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Highs and lows from Sochi 2014

ABC News logo ABC News 24/02/2014 Jon Healy
Photo © Eric Gaillard/Reuters Photo

There was a time (pre-Bradbury) when a return of zero medals from the Winter Olympics was more or less to be expected.

Once the Australian public has had a taste of sporting success though, they come to not only want, but expect more.

There were very real hopes this would be the country's most successful Winter Olympics, but, whether it was due to injury or inability, the Australian tilt could only bring home three medals from Sochi.

In fact, 2014 actually marked the first Winter Games since 1998 in which Australia could not win a single gold medal.

It was not all doom and gloom though. Here are some of the highs and lows from an eventful two weeks of cold, hard competition.


Shining Bright

Torah Bright was competing in three snowboard events at Sochi 2014 but it was in the halfpipe that she was touted as a likely gold medallist.

The reigning Olympic champion put down a 91.50 final run which saw her fall just 0.25 of a point behind eventual champion Kaitlyn Farrington.

With a gold and silver to her name was enough to put her alongside Dale Begg-Smith as Australia's greatest Winter Olympian.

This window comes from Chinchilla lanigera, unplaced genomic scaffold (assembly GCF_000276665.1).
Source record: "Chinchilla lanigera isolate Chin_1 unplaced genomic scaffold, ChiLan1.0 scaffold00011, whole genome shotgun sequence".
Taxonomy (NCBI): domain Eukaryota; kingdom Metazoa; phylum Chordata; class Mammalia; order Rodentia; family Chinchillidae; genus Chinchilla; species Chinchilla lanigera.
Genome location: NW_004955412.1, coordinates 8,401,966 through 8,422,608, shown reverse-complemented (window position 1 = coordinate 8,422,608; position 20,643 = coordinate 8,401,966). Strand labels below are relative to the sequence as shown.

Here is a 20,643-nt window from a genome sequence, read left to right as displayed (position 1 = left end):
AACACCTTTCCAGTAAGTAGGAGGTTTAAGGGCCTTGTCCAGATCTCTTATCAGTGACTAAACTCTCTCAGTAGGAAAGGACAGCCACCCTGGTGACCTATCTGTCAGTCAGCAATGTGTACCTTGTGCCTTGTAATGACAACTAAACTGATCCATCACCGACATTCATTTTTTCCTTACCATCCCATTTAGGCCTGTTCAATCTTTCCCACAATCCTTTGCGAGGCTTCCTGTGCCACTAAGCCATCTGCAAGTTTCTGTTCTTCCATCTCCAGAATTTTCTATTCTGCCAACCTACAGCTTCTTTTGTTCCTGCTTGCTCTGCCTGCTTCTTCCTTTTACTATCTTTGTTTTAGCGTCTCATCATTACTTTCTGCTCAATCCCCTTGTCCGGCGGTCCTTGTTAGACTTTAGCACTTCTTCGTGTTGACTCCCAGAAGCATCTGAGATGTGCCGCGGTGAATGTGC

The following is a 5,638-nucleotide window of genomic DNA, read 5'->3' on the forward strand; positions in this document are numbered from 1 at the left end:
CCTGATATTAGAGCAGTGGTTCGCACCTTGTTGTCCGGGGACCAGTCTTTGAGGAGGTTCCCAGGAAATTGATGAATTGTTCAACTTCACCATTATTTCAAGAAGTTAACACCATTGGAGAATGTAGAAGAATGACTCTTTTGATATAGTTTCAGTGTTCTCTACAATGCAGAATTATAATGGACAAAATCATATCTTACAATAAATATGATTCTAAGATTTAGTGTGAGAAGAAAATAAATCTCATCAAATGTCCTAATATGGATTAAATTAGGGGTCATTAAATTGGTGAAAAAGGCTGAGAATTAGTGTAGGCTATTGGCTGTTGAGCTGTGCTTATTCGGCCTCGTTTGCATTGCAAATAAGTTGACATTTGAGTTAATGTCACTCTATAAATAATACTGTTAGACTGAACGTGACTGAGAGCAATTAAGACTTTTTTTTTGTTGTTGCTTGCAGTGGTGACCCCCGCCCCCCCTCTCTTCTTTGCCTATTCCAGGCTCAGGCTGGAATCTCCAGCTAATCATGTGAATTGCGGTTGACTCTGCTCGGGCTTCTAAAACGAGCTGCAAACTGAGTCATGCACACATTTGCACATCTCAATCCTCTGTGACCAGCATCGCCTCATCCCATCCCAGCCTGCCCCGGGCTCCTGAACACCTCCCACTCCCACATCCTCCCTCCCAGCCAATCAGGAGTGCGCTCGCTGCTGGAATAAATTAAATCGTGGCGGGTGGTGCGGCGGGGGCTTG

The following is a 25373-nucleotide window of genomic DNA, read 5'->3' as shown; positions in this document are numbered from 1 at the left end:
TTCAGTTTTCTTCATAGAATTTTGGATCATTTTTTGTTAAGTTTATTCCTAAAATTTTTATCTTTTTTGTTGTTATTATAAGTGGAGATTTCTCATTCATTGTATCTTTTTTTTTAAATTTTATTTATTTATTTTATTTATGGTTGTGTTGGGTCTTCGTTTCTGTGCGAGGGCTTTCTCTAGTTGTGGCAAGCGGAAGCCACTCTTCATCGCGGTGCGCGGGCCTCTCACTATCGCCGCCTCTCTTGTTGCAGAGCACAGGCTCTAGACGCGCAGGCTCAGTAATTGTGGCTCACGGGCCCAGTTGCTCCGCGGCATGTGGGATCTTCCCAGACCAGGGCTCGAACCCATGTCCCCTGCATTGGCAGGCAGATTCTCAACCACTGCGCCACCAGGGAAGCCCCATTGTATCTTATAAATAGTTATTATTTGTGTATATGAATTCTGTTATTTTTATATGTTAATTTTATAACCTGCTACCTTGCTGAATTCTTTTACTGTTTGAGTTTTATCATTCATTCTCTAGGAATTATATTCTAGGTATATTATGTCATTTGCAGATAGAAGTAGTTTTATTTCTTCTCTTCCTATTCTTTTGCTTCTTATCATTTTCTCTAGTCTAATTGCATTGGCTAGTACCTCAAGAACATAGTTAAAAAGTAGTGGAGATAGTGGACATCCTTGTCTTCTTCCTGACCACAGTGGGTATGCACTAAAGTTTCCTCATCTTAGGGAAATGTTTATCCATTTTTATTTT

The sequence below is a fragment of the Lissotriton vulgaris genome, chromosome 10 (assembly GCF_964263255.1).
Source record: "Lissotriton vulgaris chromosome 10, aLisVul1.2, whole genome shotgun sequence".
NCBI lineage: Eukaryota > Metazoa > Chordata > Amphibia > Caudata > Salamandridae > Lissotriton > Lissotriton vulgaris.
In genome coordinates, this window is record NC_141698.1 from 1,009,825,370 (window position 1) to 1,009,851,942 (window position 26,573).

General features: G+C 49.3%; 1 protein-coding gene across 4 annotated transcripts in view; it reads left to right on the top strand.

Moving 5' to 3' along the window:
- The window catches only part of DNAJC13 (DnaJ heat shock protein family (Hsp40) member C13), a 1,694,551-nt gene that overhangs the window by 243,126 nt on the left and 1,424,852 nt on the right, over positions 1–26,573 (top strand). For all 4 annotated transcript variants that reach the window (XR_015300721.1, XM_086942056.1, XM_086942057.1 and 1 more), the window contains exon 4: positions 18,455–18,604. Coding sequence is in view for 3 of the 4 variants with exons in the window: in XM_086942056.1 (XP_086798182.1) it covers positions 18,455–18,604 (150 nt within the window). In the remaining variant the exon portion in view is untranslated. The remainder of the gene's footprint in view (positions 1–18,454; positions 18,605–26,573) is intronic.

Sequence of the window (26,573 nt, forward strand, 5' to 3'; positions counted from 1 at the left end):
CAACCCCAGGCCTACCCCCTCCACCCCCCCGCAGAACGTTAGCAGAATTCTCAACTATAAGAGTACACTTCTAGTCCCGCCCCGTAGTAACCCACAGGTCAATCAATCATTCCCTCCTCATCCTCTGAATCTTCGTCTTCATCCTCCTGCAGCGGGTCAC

Bright's silver was Australia's first medal of the Games and, just five days into the competition proper, had Australia hoping it was just the first of a rush of gaudy jewellery on its way Down Under.

Leaping Lydia

Two days after Bright's effort, aerialist Lydia Lassila, Australia's other defending champion from 2010, snared a second medal for the big brown land when she picked up bronze.

Lassila's goals in Sochi were as ambitious as anyone's; win a second gold, secure a legacy as the greatest women's aerial skier of all time, and do so by landing a trick no woman ever has.

She came up short on the landing of the historic jump but it was good enough for another Olympic medal as rival Li Nina took a harder fall on her final jump.

Miracle Morris